Public Law 115-97 signed into law on Dec. 22, 2017, commonly known as the Tax Cuts and Jobs Act (the “Act”) provides that effective with respect to any divorce or separation instrument executed after Dec. 31, 2018, or for any such instrument executed before such date and modified after, if the modification expressly provides that the Act applies, alimony payments will no longer be deductible by the payor spouse and includible in the income of the payee spouse. This provision is “permanent,” meaning it does not sunset on Dec. 31, 2025, as do some of the other provisions of the Act. It changed the law regarding alimony payments that had been in effect for over 60 years, since even prior to the enactment of the 1954 version of the Internal Revenue Code that gave rise to Sections 71 and 215 as we know them today.
An issue arises with respect to enforcing premarital agreements executed prior to Dec. 31, 2018, which provide for alimony should the parties be divorced, wherein the parties intended for such alimony to be deductible based on the law then long in existence, if the parties divorce after Dec. 31, 2018, when alimony is no longer deductible according to the Act. The court’s interpretation and treatment of these agreements may depend on the date on which the premarital agreement was executed, as well as the language of the agreement.
The Uniform Premarital and Pre-Civil Union Agreement Act, N.J.S.A. §37:2-31, et. seq., was enacted in November 1988 and, pursuant thereto, only governs premarital agreements entered after the date of its enactment. Prior thereto, New Jersey had no statutory provision with respect to premarital agreements. The court in Marschall v. Marschall, 195 N.J. Super. 16 (Ch. Div. 1984), addressed the conditions under which an antenuptial or premarital agreement, which defined the rights and obligations of a husband and wife in the event of a divorce, should be enforced and the related issues of burden of proof in a case of first impression.
The court noted that prior thereto, the traditional view was that courts recognized and enforced such agreements which defined rights in the event of death but not such agreements that dealt with divorce which were inconsistent with the preservation of marriage and thus contrary to public policy. More specifically, the court noted that such agreements should be granted “the same favorable treatment as a property settlement agreement.” A precondition to such enforcement outlined by the court included full disclosure by each party as to his or her financial condition including assets, income and other necessary information. Unconscionability would also bar enforcement, for example of an agreement that would leave a spouse a public charge or close to it, or would provide a standard of living far below that enjoyed both before and during the marriage. The court, citing Lepis v. Lepis, 83 N.J. 139 (1980), noted that antenuptial agreements should be regarded as subject to modification by reason of changed circumstances in the same manner as property settlement agreements.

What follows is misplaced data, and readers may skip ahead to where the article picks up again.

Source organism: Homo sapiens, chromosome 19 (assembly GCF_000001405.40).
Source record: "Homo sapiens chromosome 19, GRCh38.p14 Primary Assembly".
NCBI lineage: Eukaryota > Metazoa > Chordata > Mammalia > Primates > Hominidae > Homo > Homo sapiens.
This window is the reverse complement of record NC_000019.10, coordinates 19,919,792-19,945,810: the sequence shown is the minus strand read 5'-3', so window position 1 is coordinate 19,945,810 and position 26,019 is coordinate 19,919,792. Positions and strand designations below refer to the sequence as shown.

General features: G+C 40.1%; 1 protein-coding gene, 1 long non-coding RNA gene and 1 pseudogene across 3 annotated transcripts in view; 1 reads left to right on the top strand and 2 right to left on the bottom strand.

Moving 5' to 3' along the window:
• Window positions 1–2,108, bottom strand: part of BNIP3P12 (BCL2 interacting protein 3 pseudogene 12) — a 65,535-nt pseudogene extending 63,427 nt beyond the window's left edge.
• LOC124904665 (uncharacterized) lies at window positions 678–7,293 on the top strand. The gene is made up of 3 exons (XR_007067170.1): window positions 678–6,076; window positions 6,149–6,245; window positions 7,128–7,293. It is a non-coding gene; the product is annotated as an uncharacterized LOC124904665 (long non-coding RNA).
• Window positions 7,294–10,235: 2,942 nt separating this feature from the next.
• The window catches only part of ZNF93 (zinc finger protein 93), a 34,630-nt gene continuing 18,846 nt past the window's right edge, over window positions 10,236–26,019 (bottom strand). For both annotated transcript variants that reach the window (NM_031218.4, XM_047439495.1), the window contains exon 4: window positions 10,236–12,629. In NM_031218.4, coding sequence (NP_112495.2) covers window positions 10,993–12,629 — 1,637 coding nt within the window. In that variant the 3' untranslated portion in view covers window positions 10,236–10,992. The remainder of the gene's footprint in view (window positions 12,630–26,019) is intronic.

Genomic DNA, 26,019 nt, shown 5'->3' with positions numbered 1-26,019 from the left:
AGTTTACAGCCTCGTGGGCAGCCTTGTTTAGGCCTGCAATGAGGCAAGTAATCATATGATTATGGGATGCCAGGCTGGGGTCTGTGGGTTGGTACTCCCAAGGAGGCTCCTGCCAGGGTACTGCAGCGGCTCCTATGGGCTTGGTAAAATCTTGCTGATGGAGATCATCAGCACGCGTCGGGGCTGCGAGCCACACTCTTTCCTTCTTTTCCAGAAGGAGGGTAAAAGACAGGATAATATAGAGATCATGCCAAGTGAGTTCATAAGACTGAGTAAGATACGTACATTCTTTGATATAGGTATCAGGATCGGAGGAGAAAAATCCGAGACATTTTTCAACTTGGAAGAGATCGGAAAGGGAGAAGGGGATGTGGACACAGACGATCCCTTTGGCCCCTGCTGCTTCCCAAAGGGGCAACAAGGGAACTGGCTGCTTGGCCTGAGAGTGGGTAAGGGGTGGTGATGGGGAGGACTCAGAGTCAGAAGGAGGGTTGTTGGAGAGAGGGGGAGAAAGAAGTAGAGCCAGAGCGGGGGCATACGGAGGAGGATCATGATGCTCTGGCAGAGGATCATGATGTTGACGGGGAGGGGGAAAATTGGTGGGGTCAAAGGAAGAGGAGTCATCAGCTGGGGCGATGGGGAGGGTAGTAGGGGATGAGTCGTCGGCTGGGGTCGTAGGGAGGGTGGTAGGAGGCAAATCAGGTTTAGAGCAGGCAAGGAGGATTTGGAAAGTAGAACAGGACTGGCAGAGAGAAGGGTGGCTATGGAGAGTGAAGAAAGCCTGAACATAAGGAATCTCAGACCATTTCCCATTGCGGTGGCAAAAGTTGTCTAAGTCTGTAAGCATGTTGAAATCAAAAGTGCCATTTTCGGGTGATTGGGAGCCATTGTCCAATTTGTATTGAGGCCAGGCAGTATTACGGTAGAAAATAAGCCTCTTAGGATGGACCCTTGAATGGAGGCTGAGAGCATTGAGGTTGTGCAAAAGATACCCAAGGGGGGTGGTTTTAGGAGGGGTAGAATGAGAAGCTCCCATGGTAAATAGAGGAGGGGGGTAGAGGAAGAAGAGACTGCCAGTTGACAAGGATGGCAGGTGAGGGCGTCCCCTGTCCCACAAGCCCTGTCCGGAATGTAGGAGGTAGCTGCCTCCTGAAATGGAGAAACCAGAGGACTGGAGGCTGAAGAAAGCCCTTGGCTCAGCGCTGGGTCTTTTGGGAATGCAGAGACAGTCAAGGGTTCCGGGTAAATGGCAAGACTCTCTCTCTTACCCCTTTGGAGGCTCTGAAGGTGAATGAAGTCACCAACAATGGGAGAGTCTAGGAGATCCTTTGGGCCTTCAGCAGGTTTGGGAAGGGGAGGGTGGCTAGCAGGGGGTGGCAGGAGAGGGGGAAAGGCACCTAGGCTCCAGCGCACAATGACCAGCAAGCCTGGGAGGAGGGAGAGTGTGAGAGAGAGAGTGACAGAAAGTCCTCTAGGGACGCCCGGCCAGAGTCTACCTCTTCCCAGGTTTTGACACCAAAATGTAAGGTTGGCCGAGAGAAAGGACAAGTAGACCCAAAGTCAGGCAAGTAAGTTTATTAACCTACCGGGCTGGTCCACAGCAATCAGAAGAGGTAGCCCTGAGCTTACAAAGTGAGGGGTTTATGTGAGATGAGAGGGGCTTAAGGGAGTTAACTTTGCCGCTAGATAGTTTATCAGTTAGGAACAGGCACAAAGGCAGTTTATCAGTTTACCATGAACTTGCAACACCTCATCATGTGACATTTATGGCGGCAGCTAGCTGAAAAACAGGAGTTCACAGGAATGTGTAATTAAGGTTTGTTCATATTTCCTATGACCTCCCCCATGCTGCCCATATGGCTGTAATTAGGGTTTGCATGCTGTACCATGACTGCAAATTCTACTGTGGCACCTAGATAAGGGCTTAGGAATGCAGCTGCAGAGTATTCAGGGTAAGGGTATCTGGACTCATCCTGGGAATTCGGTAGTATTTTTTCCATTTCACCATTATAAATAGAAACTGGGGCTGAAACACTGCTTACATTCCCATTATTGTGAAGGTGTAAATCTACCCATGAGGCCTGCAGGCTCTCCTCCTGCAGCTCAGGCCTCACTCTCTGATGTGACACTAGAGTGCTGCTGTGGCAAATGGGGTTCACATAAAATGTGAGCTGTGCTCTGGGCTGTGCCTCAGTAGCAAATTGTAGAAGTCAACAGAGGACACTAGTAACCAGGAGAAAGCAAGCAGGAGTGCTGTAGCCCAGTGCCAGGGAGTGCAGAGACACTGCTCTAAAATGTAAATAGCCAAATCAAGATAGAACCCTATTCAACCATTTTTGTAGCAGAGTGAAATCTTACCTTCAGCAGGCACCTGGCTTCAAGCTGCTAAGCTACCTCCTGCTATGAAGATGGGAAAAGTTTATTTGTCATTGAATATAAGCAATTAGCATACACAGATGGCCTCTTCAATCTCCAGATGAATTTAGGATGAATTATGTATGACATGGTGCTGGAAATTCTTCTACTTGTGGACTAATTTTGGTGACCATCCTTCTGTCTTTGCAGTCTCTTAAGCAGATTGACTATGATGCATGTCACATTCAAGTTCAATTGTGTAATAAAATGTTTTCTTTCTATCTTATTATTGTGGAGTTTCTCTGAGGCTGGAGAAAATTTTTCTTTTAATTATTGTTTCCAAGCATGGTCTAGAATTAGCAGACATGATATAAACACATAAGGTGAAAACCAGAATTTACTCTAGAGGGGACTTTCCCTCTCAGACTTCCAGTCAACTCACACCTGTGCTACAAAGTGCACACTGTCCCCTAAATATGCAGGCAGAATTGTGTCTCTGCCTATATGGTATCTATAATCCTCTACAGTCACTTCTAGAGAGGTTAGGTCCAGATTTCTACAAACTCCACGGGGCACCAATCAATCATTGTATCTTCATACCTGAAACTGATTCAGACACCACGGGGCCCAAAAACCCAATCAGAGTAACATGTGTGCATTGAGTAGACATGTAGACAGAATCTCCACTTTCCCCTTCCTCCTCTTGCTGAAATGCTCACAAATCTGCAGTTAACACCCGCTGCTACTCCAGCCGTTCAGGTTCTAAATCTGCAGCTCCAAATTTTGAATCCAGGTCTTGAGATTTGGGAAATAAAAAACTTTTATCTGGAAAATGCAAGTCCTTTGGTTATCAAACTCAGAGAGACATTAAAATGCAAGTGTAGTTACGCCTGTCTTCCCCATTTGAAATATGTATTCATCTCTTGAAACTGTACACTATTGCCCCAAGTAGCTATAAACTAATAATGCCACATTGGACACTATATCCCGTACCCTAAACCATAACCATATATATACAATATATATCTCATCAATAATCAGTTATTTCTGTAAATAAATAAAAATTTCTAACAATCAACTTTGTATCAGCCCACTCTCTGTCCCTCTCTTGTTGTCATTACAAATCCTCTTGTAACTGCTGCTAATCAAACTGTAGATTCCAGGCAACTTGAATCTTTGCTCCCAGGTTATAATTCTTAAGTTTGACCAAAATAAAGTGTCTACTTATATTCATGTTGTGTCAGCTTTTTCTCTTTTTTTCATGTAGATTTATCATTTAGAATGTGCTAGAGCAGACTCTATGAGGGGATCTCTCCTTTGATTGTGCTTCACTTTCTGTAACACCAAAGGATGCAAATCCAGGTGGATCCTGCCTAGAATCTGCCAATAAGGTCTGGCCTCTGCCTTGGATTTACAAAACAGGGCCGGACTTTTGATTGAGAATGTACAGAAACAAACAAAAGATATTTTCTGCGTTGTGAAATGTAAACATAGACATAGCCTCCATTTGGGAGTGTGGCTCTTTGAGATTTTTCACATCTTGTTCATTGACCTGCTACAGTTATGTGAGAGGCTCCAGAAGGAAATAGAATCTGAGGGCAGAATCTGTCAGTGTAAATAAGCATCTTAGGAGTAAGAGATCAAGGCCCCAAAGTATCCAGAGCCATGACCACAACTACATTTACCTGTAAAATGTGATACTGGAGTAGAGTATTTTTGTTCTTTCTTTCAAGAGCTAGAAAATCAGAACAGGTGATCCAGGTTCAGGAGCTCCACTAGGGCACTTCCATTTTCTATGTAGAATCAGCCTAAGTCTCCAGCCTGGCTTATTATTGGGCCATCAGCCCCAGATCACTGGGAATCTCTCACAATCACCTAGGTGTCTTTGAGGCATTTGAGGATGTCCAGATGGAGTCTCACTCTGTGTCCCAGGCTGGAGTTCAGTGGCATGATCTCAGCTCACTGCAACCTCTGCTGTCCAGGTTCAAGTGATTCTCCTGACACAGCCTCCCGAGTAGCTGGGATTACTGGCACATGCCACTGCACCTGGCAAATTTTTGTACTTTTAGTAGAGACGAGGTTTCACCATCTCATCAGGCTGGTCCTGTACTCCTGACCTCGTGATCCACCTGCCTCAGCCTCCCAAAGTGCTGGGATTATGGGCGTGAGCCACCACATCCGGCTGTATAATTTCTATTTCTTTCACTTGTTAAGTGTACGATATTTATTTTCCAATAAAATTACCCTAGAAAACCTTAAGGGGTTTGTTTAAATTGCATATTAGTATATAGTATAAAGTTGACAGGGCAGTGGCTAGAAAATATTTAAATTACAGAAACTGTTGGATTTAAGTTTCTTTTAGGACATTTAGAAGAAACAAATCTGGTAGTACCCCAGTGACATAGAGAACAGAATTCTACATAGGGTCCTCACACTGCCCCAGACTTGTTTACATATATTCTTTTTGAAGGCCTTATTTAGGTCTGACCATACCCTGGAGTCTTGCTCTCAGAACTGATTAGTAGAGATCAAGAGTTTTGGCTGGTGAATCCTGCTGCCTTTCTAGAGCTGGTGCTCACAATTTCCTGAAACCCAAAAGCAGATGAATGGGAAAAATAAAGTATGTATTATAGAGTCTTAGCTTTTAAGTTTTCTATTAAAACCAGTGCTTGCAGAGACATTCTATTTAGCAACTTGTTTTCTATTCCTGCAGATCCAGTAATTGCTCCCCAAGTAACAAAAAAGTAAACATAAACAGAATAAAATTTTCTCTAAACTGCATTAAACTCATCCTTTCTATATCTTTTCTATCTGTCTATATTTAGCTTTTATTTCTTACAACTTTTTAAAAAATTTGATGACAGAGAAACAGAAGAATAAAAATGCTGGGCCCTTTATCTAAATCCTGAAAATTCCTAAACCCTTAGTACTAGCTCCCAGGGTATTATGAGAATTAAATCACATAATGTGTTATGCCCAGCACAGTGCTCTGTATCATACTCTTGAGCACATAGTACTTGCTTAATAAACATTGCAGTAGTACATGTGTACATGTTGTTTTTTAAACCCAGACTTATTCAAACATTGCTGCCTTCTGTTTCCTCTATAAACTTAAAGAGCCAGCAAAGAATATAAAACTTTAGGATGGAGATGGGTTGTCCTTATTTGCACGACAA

In D’Onofrio v. D’Onofrio, 200 N.J. Super. 361 (App. Div. 1985), the plaintiff in the divorce contended the premarital agreement was inequitable, grossly unfair and unconscionable, and even if not void, then subject to modification based upon changed circumstances. The appellate court agreed with the conclusion reached by Judge Lesemann in the Marschall case regarding the enforcement of antenuptial agreements. However, the court did not find a need to decide on the issue of whether premarital agreements needed to be regarded as subject to modification by reason of changed circumstances in the same manner as property settlement agreements in the case then at hand, stating the subject is better analyzed in the context of a claim for alimony as opposed to equitable distribution. Interestingly, the issue arising as a result of the Act is with respect to alimony.